Lifton: Yes, that’s a deeply troubling truth. And I doubt the people who voted for him were thinking about any of these things. What they were really responding to was a call for change, a sense that he was connecting with them in ways that others never had, that he would express and represent their interests, and that he would indeed make this country one dominated again by white people, in some cases white supremacists. But as you say, these people who embraced that narrative unquestioningly are a lesser minority than the ones who voted for him. And of course, he still didn’t win the popular vote. But it’s true – something has gone wrong with our democratic system in electing a man with all these characteristics that make up Donald Trump. Now we have to struggle to sustain the functional institutions of our democracy against his assault on them. I don’t think he’ll succeed in breaking them down, but he’s doing a lot of harm and it’ll take a lot of effort on the part of a lot of people to sustain them and to keep the democracy going, even in its faltering way. [Emphasia added]
Moyers: He still has the support of 80 percent of Republican voters – 4 out of 5. And it seems the Republican Party will tolerate him as long as they’re afraid of the intensity of his followers.
Lifton: Yes, and that’s another very disturbing thought. Things there could change quickly too. What I sense is that the whole situation is chaotic and volatile, so that any time now there could be further pronouncements, further information about Russia and about obstruction of justice, or another attempt of Trump to start firing people, including Mueller, and that this would create a constitutional crisis which would create more pressure on Republicans and everybody else. So even though that is an awful truth about the Republicans’ hypocrisy in continuing to support him, that could change, I think, almost overnight if the new information were sufficiently damning to Trump and his administration.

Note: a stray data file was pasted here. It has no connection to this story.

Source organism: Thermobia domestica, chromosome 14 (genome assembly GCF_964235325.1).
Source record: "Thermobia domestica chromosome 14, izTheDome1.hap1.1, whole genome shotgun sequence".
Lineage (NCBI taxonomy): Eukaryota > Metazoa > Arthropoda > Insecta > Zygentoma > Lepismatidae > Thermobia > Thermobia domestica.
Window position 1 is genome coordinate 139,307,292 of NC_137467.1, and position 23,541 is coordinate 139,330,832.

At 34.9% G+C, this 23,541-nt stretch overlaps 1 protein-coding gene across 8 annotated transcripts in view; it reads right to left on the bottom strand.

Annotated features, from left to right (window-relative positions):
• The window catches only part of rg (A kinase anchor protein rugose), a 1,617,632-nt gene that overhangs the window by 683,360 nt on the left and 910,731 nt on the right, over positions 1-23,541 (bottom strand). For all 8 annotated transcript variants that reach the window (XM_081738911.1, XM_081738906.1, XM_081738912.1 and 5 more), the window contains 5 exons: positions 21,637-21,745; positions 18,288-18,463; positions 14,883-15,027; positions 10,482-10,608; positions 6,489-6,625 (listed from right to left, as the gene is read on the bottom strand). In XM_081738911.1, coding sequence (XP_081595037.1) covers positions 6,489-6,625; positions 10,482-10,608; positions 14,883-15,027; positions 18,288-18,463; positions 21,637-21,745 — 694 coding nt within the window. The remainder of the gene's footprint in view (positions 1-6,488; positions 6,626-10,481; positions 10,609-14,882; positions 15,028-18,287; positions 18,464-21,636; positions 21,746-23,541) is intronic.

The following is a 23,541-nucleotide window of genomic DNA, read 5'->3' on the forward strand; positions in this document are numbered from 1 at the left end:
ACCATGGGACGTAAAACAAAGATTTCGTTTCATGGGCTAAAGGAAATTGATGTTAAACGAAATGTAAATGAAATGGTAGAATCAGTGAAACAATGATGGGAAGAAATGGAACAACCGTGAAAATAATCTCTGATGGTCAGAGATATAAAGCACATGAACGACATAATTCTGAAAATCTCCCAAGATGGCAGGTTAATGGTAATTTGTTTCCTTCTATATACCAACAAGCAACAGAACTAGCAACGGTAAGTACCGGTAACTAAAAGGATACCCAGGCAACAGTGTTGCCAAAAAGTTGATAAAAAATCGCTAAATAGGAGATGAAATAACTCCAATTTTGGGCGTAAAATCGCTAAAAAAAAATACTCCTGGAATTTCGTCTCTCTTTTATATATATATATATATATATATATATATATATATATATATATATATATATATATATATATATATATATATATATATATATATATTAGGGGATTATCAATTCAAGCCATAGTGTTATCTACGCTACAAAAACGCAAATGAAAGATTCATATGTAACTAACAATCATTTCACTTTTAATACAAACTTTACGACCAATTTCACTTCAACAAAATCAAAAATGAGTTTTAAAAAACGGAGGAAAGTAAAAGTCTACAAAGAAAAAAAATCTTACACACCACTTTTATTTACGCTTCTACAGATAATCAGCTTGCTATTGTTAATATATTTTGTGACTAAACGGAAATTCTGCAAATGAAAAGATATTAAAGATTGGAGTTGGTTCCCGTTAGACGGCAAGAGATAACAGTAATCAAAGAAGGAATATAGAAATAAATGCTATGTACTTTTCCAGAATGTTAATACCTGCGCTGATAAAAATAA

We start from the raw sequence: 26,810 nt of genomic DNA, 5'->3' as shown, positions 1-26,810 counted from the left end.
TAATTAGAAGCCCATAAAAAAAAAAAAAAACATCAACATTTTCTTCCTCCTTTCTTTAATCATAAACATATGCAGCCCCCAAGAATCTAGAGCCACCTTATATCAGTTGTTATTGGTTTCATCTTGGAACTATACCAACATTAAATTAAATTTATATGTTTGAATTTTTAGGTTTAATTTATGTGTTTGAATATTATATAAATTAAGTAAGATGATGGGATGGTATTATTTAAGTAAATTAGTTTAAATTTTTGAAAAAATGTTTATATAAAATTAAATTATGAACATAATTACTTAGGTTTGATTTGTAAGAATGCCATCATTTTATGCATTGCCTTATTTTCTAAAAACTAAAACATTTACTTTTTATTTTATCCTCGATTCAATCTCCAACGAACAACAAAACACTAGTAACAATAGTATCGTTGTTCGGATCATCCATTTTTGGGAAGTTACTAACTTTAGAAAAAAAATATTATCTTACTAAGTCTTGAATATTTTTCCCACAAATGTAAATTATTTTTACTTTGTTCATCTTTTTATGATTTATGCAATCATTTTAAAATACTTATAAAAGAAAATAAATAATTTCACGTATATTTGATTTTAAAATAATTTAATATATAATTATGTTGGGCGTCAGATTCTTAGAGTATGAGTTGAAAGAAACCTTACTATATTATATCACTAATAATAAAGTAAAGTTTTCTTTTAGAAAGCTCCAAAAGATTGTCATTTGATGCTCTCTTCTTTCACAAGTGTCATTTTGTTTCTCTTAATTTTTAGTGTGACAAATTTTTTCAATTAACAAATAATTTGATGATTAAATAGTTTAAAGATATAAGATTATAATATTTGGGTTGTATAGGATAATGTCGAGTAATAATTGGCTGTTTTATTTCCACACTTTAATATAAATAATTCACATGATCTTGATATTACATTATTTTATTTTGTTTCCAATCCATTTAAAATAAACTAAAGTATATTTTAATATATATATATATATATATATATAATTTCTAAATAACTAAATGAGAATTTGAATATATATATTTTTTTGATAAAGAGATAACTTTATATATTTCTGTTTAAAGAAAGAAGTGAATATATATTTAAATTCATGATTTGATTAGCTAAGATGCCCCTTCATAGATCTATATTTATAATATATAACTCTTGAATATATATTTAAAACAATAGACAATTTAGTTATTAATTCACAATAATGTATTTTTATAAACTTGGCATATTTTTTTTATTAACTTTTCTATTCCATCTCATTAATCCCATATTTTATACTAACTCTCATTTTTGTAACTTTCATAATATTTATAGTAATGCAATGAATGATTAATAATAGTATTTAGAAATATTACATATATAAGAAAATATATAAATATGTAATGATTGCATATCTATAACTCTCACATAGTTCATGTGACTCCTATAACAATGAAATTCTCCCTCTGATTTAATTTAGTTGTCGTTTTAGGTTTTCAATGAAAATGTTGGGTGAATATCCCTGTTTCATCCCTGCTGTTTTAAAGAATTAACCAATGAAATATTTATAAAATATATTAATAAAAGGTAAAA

Moyers: Let’s talk about the “Trump Effect” on the country. One aspect of it was the increase in bullying in schools caused by the rhetoric used by Trump during the campaign. But it goes beyond that.
Lifton: I think Trump has had a very strong and disturbing effect on the country already. He has given more legitimacy to white supremacy and even to neo-fascist groups, and he’s created a pervasive atmosphere that’s more vague but still significant. I don’t believe that he can in his own way destroy the country, just as he can’t eliminate climate awareness, but he can go a long way in bringing – well, in stimulating what has always been a potential.